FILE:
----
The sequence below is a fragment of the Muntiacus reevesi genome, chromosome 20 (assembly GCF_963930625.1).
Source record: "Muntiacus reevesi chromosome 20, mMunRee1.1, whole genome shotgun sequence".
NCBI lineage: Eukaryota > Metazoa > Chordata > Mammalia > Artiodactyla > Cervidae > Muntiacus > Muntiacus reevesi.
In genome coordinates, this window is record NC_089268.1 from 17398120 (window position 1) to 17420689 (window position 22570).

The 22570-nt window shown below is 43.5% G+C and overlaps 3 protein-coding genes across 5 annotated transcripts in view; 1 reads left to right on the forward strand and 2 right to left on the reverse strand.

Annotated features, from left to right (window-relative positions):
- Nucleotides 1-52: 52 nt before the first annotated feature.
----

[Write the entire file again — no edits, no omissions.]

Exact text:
The sequence below is a fragment of the Muntiacus reevesi genome, chromosome 20 (assembly GCF_963930625.1).
Source record: "Muntiacus reevesi chromosome 20, mMunRee1.1, whole genome shotgun sequence".
NCBI lineage: Eukaryota > Metazoa > Chordata > Mammalia > Artiodactyla > Cervidae > Muntiacus > Muntiacus reevesi.
In genome coordinates, this window is record NC_089268.1 from 17398120 (window position 1) to 17420689 (window position 22570).

The 22570-nt window shown below is 43.5% G+C and overlaps 3 protein-coding genes across 5 annotated transcripts in view; 1 reads left to right on the forward strand and 2 right to left on the reverse strand.

Annotated features, from left to right (window-relative positions):
- Nucleotides 1-52: 52 nt before the first annotated feature.